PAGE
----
Should you rebuild your company’s tech stack in blockchain?

Michelle O'Keeffe

Michelle has been in marketing strategy for nearly 20 years and for the past seven has been CEO of Sydney headquartered digital technology agency, Engaging.io. Working with leading brands, Engaging.io uses human-centred digital strategy, design and development to enhance the customer journey and drive engagement for customers.


The question I get asked most regularly these days is: ‘Do I need to rebuild my company’s systems on Blockchain?’ And the answer, every time, is ‘No, you’re asking the wrong question’.

Ever since cryptocurrency became part of the zeitgeist, blockchain has been talked about, by some at least, as the panacea for business wanting greater security and transparency. However at a recent conference on blockchain, where present were the top tech experts from some of the country’s leading household brands, it was clear to me understanding of this emerging platform is poor. Blockchain as a platform has four distinct positive characteristics:

  • Security – It’s nearly impossible to hack
  • History – The records it contains cannot be altered
  • Transparency – It shows the complete transaction history of a record
  • Speed/cost – Public blockchain networks can negate the need to have a central governing body (but transaction processing time can be slow).

But companies’ systems these days usually consist of most, if not all of the following:

  • Bespoke, or highly customised CRMs
  • Marketing automation systems
  • Accounting software
  • Multiple analytics tools
  • Websites
  • Social platforms

It’s imperative these systems are well integrated and feed information backwards and forwards to each other, most of the time they’re not, and they don’t. And surprisingly enough, the bigger the company, the less likely it is that their systems ‘talk’ effectively to each other. The single most important aspect of these systems is their holistic architecture - in other words, how each of them serve the different objectives and touch points of the company, and how they share information with each other.

Get the system architecture right, and then you just need to ensure you’ve got the right humans powering and analysing them. It doesn’t matter how many millions you’ve spent on your IT, if you don’t have the right people or organisational structure to support those systems - and vice versa - they won’t be effective.

Get the system architecture wrong, and your business will be functioning on two wheels instead of four.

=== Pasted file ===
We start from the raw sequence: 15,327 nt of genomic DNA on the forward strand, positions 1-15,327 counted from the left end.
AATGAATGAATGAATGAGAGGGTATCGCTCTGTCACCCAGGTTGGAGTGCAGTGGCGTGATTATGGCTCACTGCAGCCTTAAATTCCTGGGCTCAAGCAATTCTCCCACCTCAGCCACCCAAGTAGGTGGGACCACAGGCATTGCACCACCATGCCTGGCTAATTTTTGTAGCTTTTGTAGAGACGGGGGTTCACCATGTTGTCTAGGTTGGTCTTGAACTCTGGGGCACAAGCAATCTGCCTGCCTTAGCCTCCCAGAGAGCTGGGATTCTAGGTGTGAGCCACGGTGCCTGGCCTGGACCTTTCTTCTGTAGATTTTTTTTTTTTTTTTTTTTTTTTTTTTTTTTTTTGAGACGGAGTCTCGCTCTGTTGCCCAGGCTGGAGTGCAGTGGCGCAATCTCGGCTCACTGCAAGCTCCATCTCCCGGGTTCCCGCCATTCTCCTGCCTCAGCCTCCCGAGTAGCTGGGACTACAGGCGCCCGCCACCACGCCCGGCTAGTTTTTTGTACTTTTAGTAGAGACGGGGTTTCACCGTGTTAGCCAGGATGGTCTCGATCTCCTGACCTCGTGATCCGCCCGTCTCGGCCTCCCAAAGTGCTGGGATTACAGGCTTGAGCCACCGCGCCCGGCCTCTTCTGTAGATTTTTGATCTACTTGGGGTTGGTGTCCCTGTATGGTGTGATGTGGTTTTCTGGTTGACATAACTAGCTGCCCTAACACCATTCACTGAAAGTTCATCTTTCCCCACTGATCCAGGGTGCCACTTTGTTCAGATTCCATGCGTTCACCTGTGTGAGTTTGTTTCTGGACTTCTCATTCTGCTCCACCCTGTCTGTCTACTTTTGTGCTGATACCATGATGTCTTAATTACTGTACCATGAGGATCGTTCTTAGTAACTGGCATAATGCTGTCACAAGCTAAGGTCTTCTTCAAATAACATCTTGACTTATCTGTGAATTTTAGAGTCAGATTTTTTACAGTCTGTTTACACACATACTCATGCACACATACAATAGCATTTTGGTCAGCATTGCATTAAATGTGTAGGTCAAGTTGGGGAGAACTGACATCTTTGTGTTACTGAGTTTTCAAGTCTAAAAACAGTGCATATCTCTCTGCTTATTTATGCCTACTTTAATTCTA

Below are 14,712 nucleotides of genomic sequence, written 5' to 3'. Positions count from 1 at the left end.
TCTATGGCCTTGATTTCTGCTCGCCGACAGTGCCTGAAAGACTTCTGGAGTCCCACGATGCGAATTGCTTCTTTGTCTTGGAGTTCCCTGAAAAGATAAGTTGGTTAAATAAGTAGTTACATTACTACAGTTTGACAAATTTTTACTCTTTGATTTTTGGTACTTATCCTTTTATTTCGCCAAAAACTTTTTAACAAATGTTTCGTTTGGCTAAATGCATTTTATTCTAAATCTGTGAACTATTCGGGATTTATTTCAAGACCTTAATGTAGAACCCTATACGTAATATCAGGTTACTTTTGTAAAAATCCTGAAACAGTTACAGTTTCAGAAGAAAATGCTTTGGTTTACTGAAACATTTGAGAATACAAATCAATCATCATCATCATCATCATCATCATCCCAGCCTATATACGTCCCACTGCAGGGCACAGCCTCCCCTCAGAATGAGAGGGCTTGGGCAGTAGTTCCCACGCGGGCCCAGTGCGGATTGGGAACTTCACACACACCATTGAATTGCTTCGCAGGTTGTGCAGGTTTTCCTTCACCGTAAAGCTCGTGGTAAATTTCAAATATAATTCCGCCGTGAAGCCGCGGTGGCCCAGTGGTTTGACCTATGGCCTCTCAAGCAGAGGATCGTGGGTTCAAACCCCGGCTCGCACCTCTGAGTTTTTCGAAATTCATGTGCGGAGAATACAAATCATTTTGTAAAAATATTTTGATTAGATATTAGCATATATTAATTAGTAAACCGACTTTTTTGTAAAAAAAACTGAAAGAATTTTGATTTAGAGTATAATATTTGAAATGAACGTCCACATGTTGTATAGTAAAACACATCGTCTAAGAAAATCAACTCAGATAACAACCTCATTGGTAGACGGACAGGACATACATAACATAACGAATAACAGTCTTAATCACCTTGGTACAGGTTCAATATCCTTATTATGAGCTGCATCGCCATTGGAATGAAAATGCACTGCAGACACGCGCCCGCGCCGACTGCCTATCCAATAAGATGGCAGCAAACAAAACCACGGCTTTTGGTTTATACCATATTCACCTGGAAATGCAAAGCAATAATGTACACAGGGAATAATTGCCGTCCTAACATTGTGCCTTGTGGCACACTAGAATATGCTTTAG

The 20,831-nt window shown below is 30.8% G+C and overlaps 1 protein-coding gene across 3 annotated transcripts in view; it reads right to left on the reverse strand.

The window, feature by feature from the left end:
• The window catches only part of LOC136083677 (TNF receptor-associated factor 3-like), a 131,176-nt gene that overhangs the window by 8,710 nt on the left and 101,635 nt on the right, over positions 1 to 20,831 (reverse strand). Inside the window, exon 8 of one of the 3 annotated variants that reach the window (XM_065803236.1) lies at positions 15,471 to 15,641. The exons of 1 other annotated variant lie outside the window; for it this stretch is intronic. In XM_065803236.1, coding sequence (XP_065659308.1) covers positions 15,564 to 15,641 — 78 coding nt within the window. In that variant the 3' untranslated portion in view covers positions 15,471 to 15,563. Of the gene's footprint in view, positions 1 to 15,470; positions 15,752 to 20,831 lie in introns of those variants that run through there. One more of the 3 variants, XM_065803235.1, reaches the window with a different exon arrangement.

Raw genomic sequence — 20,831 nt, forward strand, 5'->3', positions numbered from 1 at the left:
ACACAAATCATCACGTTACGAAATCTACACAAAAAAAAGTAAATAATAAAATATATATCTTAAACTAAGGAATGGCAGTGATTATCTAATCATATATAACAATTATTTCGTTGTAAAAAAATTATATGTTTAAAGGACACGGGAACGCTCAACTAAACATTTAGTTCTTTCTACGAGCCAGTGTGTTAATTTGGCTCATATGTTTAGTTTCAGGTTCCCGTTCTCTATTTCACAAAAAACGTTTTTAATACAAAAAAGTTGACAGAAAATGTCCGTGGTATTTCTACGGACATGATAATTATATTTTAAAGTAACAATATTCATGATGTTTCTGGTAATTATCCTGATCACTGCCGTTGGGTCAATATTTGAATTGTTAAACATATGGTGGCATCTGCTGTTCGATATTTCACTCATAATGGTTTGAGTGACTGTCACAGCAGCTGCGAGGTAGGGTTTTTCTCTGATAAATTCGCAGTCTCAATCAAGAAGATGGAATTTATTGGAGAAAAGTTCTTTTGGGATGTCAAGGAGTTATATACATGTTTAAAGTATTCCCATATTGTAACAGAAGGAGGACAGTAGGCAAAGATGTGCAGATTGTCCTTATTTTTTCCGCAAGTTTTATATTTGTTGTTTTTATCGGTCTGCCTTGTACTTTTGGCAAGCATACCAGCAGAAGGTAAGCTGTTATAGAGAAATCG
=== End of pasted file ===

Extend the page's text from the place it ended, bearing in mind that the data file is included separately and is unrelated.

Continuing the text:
Read more: What blockchain will do to the experience economy

Big companies usually have big legacy systems they’ve invested a lot of time and money into, and whether it’s the right decision or not, they’re reluctant to let them go if they’re not quite working for them. That’s why ‘digital transformation’ specialists can help by mapping future needs and manage the change to get there. Back to blockchain.

As part of an holistic system architecture, blockchain can be an integral component, particularly if you need part of that system to be secure or auditable. But oftentimes, the functionality required around it is better performed by more traditional technology. Investing in blockchain technology because you think you should, or because others are doing it isn’t the right approach to be taking. Instead the best course of action should be getting a consultant to map out the business’ existing systems (and the problems that those systems are supposed to be solving) and work out if the existing systems are, in fact, solving the issues they’re supposed to be solving.

Then have someone put together an ‘optimised’ map and analyse the gaps (these gaps will likely be a combination of technology and people). This is the same process regardless of whether you’re wanting to use blockchain or not. Only then should a decision be made on if blockchain is the right solution for your business.

It may sound like it’s stating the obvious, but it’s clear the mystery surrounding blockchain is causing some, many of whom who should really know better, to rush into adopting this new tech opportunity, when in many cases it simply isn’t the right fit and could be a costly mistake.

Tags: emerging technology, Emerging Technologies, chief digital officer, marketing technology, Blockchain

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